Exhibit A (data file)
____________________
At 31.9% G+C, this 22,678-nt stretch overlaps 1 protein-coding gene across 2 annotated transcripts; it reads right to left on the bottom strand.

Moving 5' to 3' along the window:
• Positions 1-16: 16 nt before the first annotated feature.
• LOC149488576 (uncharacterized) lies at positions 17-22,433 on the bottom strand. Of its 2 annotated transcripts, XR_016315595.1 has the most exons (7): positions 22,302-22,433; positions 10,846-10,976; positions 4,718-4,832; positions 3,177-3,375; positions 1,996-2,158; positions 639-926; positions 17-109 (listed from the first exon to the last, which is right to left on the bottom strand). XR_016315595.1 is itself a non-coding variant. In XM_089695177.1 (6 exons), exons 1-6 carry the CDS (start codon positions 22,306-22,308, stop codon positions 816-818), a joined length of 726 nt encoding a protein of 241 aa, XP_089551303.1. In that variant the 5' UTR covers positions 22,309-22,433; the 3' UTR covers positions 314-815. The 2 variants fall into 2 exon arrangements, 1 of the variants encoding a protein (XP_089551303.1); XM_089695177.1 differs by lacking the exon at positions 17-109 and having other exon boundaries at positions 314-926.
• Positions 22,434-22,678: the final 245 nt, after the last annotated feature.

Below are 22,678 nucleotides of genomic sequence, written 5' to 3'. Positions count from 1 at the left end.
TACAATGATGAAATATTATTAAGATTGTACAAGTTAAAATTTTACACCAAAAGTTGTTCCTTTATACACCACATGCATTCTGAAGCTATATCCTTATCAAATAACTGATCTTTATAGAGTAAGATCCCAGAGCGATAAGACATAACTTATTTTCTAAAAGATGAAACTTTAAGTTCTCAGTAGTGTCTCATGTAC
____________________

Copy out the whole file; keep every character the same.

At 31.9% G+C, this 22,678-nt stretch overlaps 1 protein-coding gene across 2 annotated transcripts; it reads right to left on the bottom strand.

Moving 5' to 3' along the window:
• Positions 1-16: 16 nt before the first annotated feature.
• LOC149488576 (uncharacterized) lies at positions 17-22,433 on the bottom strand. Of its 2 annotated transcripts, XR_016315595.1 has the most exons (7): positions 22,302-22,433; positions 10,846-10,976; positions 4,718-4,832; positions 3,177-3,375; positions 1,996-2,158; positions 639-926; positions 17-109 (listed from the first exon to the last, which is right to left on the bottom strand). XR_016315595.1 is itself a non-coding variant. In XM_089695177.1 (6 exons), exons 1-6 carry the CDS (start codon positions 22,306-22,308, stop codon positions 816-818), a joined length of 726 nt encoding a protein of 241 aa, XP_089551303.1. In that variant the 5' UTR covers positions 22,309-22,433; the 3' UTR covers positions 314-815. The 2 variants fall into 2 exon arrangements, 1 of the variants encoding a protein (XP_089551303.1); XM_089695177.1 differs by lacking the exon at positions 17-109 and having other exon boundaries at positions 314-926.
• Positions 22,434-22,678: the final 245 nt, after the last annotated feature.

Below are 22,678 nucleotides of genomic sequence, written 5' to 3'. Positions count from 1 at the left end.
TACAATGATGAAATATTATTAAGATTGTACAAGTTAAAATTTTACACCAAAAGTTGTTCCTTTATACACCACATGCATTCTGAAGCTATATCCTTATCAAATAACTGATCTTTATAGAGTAAGATCCCAGAGCGATAAGACATAACTTATTTTCTAAAAGATGAAACTTTAAGTTCTCAGTAGTGTCTCATGTAC